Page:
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Wednesday, April 18, 20075:30 p.m.

Scripture often compares our words to food.  Proverbs 16:24 says that pleasant “words are like a honeycomb, sweetness to the soul and health to the body.”  We’re going to be eating food tonight that will probably be really good to our taste buds, and will bring our bodies needed nourishment, but let’s not forget the more important thing, the all-surpassing goodness of words that please the Lord and minister to others.

Our theme this year is focused on our speech.  Proverbs 18:21 says that “Death and life are in the power of the tongue,” and Matthew 12:34 ups the ante by explaining that what we say is a product of what we are in our hearts.  When we have speech problems, it’s because we have heart problems.

Back in February, Steph defined from Scripture the kind of speech we’re not to use.  We are to avoid talking too much, arguing/debating to cause disunity, perverse words or habits of speech, bitter words that cause pain to others, lying, and gossip.  But lest you think the Bible only tells us what not to say, it does have plenty of positive things to say on the subject.  In March, we watched One Night With The King, a dramatization of the book of Esther.  We saw how Esther wisely kept her mouth shut…and then how she spoke wisely and calmly to the king, and how God used her obedience to protect His people.  The story of Esther is, in part, a picture of the truth of Proverbs 31:26.

She opens her mouth in wisdom, and the teaching of kindness is on her tongue.

Proverbs 31:10-31 is one of the most loved and most hated passages of Scripture.  We all want to be this woman, but we despair of ever actually succeeding.  Well, I’ve got good news and bad news.  The bad news is that one author says that “being committed to our homes…supporting our husbands…giving generously to charity, and bringing in income are all easy—compared to opening our mouth with wisdom and kindness.”[1]

But the good news is that this is something God clearly wants for us.  And God’s command assumes God’s enablement.  Once we get this one down, the rest of Proverbs 31 should be a piece of cake! J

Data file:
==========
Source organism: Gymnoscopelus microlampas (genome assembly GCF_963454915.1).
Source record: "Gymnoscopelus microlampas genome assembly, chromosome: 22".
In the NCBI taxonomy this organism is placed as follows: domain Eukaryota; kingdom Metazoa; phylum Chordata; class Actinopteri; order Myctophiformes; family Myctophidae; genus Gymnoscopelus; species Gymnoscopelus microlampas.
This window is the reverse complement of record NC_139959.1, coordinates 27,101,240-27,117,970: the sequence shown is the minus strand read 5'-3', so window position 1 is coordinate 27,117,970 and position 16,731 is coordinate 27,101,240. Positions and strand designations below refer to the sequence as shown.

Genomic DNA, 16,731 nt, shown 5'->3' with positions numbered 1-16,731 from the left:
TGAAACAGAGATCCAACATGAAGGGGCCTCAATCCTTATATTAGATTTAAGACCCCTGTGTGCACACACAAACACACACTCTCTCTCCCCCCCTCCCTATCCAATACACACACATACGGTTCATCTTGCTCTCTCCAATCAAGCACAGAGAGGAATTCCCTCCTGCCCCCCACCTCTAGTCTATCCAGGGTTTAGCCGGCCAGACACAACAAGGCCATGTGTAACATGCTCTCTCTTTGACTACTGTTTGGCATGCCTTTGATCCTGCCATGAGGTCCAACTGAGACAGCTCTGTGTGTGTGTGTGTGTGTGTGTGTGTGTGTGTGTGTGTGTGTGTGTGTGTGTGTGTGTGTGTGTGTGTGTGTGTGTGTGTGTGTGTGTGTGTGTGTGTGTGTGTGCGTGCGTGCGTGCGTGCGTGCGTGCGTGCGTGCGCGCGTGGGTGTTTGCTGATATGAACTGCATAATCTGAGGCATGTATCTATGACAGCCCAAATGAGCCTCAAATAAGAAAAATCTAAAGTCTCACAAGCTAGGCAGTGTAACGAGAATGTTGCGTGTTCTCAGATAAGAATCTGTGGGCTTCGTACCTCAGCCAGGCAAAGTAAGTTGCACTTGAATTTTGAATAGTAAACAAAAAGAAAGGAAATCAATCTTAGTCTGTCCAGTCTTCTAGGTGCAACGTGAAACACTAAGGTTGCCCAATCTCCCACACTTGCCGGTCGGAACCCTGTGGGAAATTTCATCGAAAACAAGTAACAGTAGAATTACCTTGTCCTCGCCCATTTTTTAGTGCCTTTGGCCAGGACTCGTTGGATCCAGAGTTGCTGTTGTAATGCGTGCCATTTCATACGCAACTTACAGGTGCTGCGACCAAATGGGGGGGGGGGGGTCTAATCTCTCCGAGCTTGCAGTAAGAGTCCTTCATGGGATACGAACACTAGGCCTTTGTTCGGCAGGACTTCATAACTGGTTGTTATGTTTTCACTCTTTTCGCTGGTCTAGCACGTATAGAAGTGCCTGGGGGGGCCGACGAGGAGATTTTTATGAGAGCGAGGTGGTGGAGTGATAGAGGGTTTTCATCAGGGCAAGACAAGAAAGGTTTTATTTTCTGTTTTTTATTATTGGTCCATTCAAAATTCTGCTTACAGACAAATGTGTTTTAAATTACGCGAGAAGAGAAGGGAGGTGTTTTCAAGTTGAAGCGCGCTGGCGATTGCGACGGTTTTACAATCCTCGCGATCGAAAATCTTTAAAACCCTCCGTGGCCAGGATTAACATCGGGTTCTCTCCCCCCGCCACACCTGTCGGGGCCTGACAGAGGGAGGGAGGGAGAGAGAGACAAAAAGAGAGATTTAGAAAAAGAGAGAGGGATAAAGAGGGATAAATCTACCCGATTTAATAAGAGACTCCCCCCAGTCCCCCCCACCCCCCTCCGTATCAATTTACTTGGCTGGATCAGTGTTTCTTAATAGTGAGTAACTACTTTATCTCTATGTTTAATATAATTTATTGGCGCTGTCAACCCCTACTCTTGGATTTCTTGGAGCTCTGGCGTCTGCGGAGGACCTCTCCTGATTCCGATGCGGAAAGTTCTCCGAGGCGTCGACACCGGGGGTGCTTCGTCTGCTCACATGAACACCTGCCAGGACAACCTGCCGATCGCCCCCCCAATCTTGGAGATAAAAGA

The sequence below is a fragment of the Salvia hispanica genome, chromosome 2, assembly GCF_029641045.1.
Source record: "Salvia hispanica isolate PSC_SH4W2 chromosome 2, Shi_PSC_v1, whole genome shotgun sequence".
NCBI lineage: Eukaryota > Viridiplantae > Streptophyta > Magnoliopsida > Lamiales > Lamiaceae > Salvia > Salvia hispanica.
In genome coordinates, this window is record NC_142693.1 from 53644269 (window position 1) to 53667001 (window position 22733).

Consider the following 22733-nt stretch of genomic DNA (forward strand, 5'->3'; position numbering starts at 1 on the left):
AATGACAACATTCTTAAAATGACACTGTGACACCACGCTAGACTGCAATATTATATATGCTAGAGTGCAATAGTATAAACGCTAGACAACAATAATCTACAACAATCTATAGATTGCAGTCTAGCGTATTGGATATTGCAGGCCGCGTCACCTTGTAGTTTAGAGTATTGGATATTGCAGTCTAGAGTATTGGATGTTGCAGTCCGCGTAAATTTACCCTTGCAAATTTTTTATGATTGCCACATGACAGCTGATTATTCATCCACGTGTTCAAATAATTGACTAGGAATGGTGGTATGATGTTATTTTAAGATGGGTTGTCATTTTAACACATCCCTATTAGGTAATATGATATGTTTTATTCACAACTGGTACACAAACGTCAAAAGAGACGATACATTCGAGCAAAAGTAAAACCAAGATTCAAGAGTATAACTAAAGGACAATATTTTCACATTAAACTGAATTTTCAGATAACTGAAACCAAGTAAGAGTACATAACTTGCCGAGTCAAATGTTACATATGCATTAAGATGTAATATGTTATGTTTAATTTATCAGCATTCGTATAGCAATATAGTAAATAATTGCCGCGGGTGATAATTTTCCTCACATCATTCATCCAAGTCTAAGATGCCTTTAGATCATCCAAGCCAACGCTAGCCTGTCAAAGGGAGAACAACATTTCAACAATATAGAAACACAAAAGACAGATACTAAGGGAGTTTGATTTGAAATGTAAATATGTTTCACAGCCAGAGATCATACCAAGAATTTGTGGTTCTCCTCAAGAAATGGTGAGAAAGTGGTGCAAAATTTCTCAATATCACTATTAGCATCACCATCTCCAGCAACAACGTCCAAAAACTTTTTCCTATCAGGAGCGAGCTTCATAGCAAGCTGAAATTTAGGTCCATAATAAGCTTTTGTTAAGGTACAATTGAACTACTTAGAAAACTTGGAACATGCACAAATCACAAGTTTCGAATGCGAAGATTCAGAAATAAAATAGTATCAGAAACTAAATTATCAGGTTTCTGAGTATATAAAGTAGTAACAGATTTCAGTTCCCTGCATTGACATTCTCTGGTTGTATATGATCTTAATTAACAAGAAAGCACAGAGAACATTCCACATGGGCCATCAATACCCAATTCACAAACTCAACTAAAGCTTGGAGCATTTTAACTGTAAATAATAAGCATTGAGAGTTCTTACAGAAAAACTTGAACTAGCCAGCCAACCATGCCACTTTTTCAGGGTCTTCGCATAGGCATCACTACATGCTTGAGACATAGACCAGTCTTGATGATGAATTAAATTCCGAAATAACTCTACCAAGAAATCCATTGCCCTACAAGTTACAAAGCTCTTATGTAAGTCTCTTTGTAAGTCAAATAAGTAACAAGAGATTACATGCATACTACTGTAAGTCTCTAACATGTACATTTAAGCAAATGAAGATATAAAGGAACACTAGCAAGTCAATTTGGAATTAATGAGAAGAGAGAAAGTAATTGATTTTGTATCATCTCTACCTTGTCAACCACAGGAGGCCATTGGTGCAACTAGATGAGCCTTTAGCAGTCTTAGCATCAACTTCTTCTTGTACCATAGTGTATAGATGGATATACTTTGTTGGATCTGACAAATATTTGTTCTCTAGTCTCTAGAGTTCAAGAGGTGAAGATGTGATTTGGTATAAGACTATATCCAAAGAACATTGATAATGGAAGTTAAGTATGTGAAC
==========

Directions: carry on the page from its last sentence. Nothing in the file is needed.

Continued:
Seriously, this is a difficult character quality to develop, but God wouldn’t ask it of us if He wasn’t going to help us, so let’s buckle down and get to work.

I.       She opens her mouth in wisdom.

Wisdom is the ability to apply what we know; it is “the capacity to understand and so have skill in living.”[2]  This, then, means two things:


A.     God’s kind of woman speaks wisely.

1.      When she speaks, what she says is wise.  She gently, sweetly, and accurately applies what she knows so that those she’s talking to gain wisdom, as well.

2.      When she speaks, her speech reflects the character of wisdom.  In Proverbs 8, Wisdom describes herself using these words:  excellent, noble, important, true, righteous, straightforward, precious, priceless, reasonable, sound, common sense, insightful, and virtuous.  When God’s kind of woman speaks, her words should be described in the same way.

B.     God’s kind of woman knows when not to open her mouth.

1.      She understands that knowledge isn’t the same as wisdom, and she avoids spouting off.

2.      She understands that just because she knows something, and even if she applies it rightly, doesn’t mean that others need to hear it just then.

3.      She understands that if what she wants to say doesn’t reflect the character of wisdom, it doesn’t need to be said.

II.    The teaching (law) of kindness is on her tongue.